Ms Magomola responded and said that she and the board were unaware of the allegations surrounding Dr Jonas Mphepya, and that they would look into the matter. She confirmed that recently appointed senior manager of compliance at SAWS was the same Ms Miriam Machoele who had left SA Express following allegations of corruption. An investigation had been completed under the current Chief Executive Officer (CEO) of SAWS, and the matter had been closed following this inquiry.
Mr Ndabambi confirmed that there had been an investigation into the appointment of Ms Machoele. It had been found that Ms Machoele had not disclosed the conditions under which she had left SA Express. A disciplinary process was completed, and a warning was issued. For the benefit of the Committee, SAWS would respond formally in writing to detail the circumstances surrounding the appointment.
Ms Magomola assured the Committee that SAWS would do a further investigation on both issues and return with a report on the findings.
The Chairperson said it was best that SAWS respond in writing concerning the allegations surrounding the appointment of officials, as well as the document mentioned by Mr Singh.
Ms Magomola requested that the SAWS board be given a copy of the document referred to by Mr Singh so that they could respond accordingly.
She thanked the Committee for the oversight role it continued to play to ensure that entities fulfilled their mandate and used their budgets accordingly. The board was dealing with many challenges and looked forward to having an improved organisation by the end of the financial year. She thanked the Department for its continuous support and said they had been collaborating to find solutions to the challenges brought about by the pandemic. She applauded the work done by the scientists, who often were not recognised for the crucial role they played.
Minister Creecy said the outstanding issue would be the communication from the unknown individual alleging malpractice by employees within SAWS. She would engage with the board and ask for a full report on the matter.
South African National Biodiversity Institute (SANBI)
Ms Beryl Ferguson, Chairperson: South African National Biodiversity Institute (SANBI), said the COVID-19 pandemic had had a negative impact on SANBI. However, the entity had already developed, and was in the process of implementing, a business continuity plan to ensure that it met its targets. SANBI was on track to present its financials to the Auditor-General and National Treasury by 30 June. She thanked the Committee Members who had visited the botanical gardens during the lockdown period. Under level 4 lockdown restrictions, SANBI expects to be able to perform the majority of its maintenance plans.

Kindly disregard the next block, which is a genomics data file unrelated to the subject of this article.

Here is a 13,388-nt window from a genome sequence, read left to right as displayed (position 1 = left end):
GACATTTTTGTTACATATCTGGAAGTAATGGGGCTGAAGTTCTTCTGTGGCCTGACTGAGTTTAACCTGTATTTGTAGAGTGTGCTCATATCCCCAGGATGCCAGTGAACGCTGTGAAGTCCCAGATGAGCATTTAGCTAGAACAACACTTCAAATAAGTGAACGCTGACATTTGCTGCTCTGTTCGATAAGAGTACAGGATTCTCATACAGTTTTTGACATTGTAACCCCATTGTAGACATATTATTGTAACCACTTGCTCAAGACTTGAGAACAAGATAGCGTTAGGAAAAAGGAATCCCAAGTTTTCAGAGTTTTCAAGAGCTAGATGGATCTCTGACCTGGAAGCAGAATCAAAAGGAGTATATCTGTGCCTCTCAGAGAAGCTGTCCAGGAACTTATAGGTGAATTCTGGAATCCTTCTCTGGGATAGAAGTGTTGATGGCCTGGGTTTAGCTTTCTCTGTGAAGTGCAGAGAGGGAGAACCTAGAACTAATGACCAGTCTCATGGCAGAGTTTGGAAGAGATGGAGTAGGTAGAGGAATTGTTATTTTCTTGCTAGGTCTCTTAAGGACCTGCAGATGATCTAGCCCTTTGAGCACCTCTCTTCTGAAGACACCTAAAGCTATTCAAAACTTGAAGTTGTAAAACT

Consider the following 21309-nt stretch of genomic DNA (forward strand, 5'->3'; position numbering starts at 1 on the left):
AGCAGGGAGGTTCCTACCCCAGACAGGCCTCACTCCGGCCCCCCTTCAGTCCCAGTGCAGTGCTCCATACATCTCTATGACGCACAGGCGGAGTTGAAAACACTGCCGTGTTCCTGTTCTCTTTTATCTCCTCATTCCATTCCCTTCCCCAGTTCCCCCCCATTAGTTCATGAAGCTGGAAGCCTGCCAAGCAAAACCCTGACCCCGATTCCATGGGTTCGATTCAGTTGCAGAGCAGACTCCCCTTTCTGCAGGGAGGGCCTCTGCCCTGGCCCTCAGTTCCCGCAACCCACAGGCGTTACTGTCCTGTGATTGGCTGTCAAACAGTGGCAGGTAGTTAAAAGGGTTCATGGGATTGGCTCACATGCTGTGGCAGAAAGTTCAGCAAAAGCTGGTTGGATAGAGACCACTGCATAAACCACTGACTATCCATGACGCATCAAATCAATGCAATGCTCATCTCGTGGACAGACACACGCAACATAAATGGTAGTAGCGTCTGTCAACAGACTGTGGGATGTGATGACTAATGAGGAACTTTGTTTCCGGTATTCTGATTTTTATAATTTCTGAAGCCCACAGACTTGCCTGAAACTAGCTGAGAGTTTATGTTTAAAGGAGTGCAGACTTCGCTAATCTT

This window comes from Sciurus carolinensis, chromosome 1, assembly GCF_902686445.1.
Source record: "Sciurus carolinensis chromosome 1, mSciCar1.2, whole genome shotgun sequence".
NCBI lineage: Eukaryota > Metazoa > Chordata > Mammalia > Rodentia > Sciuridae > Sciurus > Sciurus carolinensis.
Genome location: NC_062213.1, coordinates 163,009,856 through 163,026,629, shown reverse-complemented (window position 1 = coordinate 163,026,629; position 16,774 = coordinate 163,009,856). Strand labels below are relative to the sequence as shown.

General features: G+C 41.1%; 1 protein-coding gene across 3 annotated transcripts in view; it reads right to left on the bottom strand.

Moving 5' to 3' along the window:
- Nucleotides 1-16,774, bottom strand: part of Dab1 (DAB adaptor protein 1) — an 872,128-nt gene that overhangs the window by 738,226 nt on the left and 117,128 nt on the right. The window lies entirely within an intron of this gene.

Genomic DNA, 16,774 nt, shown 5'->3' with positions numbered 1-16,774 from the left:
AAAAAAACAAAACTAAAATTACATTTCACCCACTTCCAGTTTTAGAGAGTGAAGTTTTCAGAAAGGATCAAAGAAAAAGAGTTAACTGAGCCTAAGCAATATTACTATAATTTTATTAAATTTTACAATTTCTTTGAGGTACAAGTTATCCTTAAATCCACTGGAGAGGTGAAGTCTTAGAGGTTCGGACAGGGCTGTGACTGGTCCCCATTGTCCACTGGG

Ms Carmel Mbizvo, Acting CEO, SANBI highlighted the various outcomes and indicators that the entity aimed to achieve during the 2020/21 period, and over the next five years. These targets had been categorised under the entity’s four programme areas. Some highlights of the performance plan were:
Programme 1: National botanical gardens and national zoological gardens
SANBI aimed to manage and maintain its network of botanical and zoological gardens for conservation, research, recreation, education and awareness. Efforts to achieve this outcome included a cumulative target of 225 maintenance projects by 2023/24, and a 25% increase in visitors based on the 2018/19 figure. SANBI’s biggest challenge would be achieving an annual increase of visitors this year, given the current circumstances. SANBI planned to increase the number of school children participating in its science engagement programmes.
Programme 2: Biodiversity science and policy advice
SANBI would ensure the state of biodiversity was assessed and relevant knowledge and evidence was presented to inform implementation and policy support. This would be achieved through the development of several decision support tools, coordination of learning mechanisms, and a cumulative three Green Climate Fund projects valued at US $30 million approved for implementation by 2023/24.
Programme 3: Human capital development transformation
SANBI aimed to have a transformed and suitably skilled workforce and active citizenry to strengthen the biodiversity sector. This would be achieved through increased enrolment of black biodiversity professionals supported through SANBI’s human capital development interventions. There were a cumulative 374 interns in the Groen Sebenza programme, and an annual target of 22 postgraduate bursaries being awarded and 18 post-graduate degrees completed. SANBI had introduced a new indicator aimed at engaging teachers to develop a curriculum focusing on climate education.
Programme 4: Administration
SANBI’s goal was to improve its financial sustainability and to provide effective corporate services to achieve its mandate. It had targeted to increase IT uptime from 90% to 95% by 2023/24, and to implement 100% of its mitigation plans from the 2020/21 financial year through to 2023/24. Additionally, it aimed to achieve a 10% (R16 million) year-on-year increase in generating its own income. The entity wanted to ensure it received an unqualified audit opinion and an increased percentage of BBBEE procurement, with a target of 90% by 2023/24.